Because there were certain items that the animals could not produce on their own--such as horseshoes, nails and dog biscuits--Napoleon decided that he would begin trading with the humans. The animals seemed to remember that one of the commandments forbid them from such an agreement, but Napoleon assured them that there would be no need for personal contact with anyone who stood on two legs. First, hay, corn and eggs were sold through the animals' liaison, Mr. Whymper. But the large pile of timber on Animal Farm aroused the interest of both Pilkington and Frederick.
The animals distrusted Pilkington... but greatly preferred him to Frederick, whom they both feared and hated. (Chapter 8)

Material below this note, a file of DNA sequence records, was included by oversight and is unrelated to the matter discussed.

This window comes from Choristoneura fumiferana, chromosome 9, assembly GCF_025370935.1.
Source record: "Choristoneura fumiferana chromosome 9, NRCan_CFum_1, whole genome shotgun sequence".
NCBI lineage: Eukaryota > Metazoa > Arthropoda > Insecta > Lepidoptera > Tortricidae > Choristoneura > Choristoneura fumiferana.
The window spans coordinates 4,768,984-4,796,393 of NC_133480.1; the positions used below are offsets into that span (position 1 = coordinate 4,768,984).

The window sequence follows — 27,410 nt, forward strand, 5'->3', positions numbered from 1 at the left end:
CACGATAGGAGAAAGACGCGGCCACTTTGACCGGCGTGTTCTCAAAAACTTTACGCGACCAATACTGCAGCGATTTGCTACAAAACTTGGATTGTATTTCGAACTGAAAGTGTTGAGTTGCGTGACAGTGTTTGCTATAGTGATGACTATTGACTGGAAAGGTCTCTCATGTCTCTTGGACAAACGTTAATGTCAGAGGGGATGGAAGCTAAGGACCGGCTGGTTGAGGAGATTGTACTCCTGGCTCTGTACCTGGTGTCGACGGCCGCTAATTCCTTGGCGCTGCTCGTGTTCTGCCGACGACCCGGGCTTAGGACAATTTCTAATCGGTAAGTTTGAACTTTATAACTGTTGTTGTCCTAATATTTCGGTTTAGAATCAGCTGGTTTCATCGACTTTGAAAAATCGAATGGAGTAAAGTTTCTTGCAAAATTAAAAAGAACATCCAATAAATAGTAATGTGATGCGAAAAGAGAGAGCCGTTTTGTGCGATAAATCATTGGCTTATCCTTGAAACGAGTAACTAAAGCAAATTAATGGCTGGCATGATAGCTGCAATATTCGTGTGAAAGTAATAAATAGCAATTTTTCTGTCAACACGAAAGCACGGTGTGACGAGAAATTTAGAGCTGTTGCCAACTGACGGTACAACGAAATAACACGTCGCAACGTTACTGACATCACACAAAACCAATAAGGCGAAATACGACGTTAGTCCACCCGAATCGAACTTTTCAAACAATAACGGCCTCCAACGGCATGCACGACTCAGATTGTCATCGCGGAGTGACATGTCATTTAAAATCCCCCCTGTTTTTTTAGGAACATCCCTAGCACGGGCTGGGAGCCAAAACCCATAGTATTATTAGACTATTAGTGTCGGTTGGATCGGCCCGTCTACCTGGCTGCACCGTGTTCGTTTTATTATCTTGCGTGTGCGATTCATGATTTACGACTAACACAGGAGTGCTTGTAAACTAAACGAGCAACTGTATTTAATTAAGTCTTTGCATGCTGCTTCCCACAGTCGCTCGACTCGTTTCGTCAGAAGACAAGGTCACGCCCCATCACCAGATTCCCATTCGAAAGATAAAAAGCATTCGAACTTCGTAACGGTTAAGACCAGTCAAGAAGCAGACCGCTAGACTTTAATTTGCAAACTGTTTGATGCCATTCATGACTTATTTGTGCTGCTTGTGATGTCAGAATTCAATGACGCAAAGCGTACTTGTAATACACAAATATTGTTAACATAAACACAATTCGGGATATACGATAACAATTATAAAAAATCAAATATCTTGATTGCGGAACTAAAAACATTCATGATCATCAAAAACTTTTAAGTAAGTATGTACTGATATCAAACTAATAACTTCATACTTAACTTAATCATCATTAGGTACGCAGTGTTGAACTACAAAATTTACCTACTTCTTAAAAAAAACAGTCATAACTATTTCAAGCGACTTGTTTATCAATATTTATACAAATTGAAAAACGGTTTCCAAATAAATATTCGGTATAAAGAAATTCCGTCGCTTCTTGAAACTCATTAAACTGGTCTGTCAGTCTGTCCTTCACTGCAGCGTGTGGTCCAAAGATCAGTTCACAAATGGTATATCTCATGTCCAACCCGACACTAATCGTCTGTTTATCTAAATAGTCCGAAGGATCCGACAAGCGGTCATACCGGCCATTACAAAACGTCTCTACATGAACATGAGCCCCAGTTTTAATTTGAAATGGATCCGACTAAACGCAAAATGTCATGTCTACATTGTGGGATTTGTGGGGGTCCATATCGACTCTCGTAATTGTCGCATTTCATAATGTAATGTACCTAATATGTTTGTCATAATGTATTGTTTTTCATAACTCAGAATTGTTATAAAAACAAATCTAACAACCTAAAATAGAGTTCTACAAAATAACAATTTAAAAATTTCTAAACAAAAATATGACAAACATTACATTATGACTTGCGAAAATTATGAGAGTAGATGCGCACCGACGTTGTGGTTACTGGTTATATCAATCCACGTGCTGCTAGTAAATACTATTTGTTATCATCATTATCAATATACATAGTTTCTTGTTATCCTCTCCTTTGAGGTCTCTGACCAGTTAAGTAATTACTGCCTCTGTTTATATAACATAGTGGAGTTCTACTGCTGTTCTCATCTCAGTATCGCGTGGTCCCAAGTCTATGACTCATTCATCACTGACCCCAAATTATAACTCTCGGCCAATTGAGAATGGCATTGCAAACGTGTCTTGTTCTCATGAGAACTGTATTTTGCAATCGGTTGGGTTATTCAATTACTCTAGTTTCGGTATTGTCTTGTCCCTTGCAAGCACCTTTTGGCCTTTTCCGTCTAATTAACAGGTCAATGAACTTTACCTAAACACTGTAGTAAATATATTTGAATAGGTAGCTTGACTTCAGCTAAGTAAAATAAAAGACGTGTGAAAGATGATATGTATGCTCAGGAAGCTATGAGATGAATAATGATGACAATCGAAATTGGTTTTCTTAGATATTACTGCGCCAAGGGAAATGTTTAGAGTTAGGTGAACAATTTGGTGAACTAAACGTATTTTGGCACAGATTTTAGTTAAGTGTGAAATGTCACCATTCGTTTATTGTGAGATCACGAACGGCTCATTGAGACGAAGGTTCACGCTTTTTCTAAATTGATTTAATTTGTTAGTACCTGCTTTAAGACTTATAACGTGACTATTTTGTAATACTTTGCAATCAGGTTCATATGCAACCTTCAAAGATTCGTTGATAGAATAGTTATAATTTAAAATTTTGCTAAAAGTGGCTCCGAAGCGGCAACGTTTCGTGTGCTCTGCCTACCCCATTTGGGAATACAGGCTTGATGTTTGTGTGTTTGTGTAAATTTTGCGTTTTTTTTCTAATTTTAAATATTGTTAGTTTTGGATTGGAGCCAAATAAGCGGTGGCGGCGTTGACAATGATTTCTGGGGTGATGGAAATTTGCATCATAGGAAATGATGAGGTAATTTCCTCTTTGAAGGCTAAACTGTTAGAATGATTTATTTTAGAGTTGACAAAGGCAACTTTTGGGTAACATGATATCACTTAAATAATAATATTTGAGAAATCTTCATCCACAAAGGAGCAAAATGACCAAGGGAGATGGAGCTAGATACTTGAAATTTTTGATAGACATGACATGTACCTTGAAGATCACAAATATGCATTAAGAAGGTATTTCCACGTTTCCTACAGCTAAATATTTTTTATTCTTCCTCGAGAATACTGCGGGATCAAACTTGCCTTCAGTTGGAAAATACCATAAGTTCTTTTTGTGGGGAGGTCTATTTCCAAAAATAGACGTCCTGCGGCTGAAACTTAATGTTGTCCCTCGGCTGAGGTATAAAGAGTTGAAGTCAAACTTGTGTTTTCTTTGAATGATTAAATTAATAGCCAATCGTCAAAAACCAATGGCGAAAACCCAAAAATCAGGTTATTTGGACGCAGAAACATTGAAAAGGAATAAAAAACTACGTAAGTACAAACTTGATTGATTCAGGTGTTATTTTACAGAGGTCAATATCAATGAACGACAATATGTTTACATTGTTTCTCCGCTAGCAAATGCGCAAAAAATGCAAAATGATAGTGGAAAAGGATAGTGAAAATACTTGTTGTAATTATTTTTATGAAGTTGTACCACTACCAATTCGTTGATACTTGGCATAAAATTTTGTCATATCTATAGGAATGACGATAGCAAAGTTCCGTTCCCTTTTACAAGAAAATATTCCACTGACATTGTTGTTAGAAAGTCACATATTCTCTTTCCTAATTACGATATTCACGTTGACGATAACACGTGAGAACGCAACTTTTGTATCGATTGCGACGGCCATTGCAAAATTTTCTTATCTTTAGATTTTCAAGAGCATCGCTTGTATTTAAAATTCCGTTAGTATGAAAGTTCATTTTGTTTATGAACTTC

But Napoleon finally decided to sell the timber to Frederick.
The pigs were in ecstasies over Napoleon's cunning. By seeming to be friendly to Pilkington he had forced Frederick to raise his price by twelve pounds. (Chapter 8)
But the money which Frederick used for payment turned out to be forgeries, and Napoleon "pronounced the death sentence upon Frederick." But Frederick was not finished. He and his men returned, and they dynamited and destroyed the windmill. The animals eventually ran the humans off in what would be known as the Battle of the Windmill, but its destruction guaranteed that the animals would endure a hard life that winter,
... as cold as the last one had been, and food was even shorter. Once again all the rations were reduced... (Chapter 8)